Robbins looked to Leonardo da Vinci for inspiration in his endeavor to create a phenomenal art product. (This is because Da Vinci was known to supply his apprentices with “numbered patterns” on which to paint.) Robbins wondered why the same principle Da Vinci applied to his apprentices wouldn’t work for modern art enthusiasts and soon began developing paint by number kits.

Not long after paint by number was developed and marketed, kits began to sell in droves as Americans became addicted to the product that enabled them to make beautiful, intricate paintings. Robbins created even more kits and trained paint by number designers (Adam Grant was one such designer). Today, Dan Robbins’ art “has been displayed on more walls than that of any other artist.” To say that paint by number kits made Dan Robbins a success is an understatement.

Paint by number has been supplying art enthusiasts with art “blueprints,” so to speak, for decades. As a result, thousands of individuals having dormant artistic skills have blossomed into artists. This has made paint by number somewhat of an American legend, and has afforded many individuals cherished memories and increased artistic ability.

How much do you enjoy paint by number and Segmation? Whether you love crafting perfect paintings, creating great digital art, or have fond childhood memories of coloring inside the lines, your experience is unique. We want to hear your story in the comment section below. What does paint by number mean to you?

Sources:

http://www.paintbynumbermuseum.com/dan_robbins_intro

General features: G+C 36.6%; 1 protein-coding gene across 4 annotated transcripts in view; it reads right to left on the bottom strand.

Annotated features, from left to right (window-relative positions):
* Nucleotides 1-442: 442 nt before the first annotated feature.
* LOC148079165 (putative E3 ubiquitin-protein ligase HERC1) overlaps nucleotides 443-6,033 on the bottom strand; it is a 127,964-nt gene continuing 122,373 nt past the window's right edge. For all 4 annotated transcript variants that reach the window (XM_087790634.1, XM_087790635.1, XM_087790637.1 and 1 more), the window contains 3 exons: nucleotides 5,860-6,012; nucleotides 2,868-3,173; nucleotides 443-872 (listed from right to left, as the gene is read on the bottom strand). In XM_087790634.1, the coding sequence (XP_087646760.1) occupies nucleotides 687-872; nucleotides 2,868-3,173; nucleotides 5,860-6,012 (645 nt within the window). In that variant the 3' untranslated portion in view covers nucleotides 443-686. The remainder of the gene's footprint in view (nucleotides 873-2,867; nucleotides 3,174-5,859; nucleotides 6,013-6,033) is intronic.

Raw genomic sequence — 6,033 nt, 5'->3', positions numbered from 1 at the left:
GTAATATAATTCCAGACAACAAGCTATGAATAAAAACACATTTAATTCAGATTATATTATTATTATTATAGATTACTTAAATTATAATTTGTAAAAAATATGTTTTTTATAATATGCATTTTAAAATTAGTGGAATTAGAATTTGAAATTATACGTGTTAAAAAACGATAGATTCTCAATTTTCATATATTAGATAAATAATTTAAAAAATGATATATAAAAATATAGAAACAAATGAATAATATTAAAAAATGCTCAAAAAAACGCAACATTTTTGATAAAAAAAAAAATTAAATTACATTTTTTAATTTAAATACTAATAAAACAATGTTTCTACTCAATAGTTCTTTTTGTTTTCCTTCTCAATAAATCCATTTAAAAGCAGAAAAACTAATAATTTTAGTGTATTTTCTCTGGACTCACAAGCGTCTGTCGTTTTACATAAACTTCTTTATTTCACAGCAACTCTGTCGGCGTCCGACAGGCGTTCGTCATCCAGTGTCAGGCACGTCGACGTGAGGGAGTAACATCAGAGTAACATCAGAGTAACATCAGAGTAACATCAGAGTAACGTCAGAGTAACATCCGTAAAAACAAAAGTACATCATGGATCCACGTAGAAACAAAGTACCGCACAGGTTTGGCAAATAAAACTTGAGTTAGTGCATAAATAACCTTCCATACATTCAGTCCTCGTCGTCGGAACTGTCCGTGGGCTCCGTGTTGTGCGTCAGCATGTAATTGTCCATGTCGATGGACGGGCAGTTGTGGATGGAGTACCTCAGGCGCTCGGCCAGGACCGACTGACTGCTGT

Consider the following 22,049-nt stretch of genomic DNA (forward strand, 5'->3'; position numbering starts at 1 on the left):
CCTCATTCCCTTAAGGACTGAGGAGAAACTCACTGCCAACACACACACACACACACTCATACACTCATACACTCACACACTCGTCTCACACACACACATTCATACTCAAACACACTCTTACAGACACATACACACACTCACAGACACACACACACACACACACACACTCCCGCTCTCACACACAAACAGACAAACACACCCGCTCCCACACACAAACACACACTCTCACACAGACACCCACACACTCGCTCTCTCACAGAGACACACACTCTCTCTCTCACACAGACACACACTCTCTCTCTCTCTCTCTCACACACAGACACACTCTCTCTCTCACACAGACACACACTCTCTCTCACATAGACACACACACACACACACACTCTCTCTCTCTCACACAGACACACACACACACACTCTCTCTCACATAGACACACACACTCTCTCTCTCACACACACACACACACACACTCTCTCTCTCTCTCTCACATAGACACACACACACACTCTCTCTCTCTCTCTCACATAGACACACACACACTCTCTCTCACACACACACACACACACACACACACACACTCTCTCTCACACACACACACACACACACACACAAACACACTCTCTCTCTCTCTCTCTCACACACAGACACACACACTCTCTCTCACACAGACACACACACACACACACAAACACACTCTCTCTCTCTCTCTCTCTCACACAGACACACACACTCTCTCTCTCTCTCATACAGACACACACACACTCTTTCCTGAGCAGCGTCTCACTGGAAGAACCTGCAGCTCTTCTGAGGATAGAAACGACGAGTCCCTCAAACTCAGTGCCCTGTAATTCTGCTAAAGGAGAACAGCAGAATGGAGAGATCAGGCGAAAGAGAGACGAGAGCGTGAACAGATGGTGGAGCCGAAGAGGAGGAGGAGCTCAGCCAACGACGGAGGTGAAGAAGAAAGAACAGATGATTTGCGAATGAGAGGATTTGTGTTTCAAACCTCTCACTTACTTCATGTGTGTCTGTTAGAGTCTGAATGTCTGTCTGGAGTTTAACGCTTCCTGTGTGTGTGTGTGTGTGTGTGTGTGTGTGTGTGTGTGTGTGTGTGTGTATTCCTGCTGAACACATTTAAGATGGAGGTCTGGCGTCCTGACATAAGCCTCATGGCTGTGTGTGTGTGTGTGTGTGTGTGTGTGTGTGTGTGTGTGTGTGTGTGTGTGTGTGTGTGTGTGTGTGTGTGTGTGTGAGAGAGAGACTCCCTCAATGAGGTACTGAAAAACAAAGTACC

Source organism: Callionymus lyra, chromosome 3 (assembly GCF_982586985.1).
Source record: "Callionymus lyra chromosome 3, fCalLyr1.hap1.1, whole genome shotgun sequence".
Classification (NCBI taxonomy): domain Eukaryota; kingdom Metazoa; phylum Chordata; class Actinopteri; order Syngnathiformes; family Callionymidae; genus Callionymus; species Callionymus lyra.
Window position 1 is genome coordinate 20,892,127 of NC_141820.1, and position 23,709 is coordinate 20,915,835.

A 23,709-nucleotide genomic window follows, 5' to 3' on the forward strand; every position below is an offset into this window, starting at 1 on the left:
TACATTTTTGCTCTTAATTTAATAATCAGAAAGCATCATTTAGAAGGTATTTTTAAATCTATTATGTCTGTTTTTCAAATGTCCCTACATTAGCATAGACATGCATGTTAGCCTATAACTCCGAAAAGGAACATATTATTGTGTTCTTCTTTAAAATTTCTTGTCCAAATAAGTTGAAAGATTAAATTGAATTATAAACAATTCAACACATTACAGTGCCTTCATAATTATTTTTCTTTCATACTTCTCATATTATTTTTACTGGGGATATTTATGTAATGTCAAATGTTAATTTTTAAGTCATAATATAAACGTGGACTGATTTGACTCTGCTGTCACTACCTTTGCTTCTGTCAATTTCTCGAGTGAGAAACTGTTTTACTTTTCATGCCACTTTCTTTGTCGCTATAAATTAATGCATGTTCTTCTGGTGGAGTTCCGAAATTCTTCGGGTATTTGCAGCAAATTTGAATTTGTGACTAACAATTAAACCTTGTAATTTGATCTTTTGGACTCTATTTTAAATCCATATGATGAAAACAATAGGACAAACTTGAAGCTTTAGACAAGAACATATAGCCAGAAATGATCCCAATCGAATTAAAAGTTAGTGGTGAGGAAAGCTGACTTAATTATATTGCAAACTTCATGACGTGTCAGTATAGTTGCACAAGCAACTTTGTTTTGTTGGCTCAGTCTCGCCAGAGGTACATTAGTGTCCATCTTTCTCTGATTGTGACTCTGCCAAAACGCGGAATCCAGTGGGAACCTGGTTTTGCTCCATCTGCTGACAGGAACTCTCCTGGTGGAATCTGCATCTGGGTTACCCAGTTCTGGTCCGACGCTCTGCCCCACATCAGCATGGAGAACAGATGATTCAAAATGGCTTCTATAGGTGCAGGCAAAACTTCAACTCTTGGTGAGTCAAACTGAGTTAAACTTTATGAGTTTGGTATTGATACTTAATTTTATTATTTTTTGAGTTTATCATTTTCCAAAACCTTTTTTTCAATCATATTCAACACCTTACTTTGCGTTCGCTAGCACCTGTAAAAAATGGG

Coming Soon: Read Segmation’s exclusive article about William L. Bird, a historian and curator at the National Museum of American History, Smithsonian Institution, where in 2001 he organized an exhibition on paint by numbers on which his book is based.

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Thanksgiving Holiday Inspires Art Work

Each year on the fourth Thursday of November, a very special North American holiday takes place, and that holiday is Thanksgiving. The Thanksgiving season is known throughout the country as a time to delight in the presence of loved ones and enjoy a plethora of delicious food. A favorite holiday of many Americans, Thanksgiving inspires décor, recipes, movies, and even art.

Thanksgiving dates back to 1621, when it is assumed the first Thanksgiving took place at Plymouth. This early event was a celebration of an abundant harvest. Numerous artists throughout history have attempted to capture the imagined scenes from the first Thanksgiving.

Thanksgiving has been the subject of many pieces of fine art for centuries. Jean Leon Gerome Ferris, “American painter and illustrator of Americana,” painted several Thanksgiving-themed scenes, including The First Thanksgiving (1915), The Mayflower Compact (1925), The Return of Miles Standish (1920), The Return of the Mayflower (1907), and The First Sermon Ashore (1921). Although The First Thanksgiving is said to be inaccurate in some of its representations, it gives us an idea of what the actual scene might have looked like so long ago.

Ferris was not the only individual whose art was influenced by Thanksgiving  – Charles Lucy, George Henry Boughton, Henry A. Bacon, Henry Sargent, and Edward Percy Moran also found inspiration in this holiday. Jennie Augusta Brownscombe painted a particularly iconic work titled The First Thanksgiving at Plymouth (1914). This painting has “become a symbol of the holiday for many Americans.”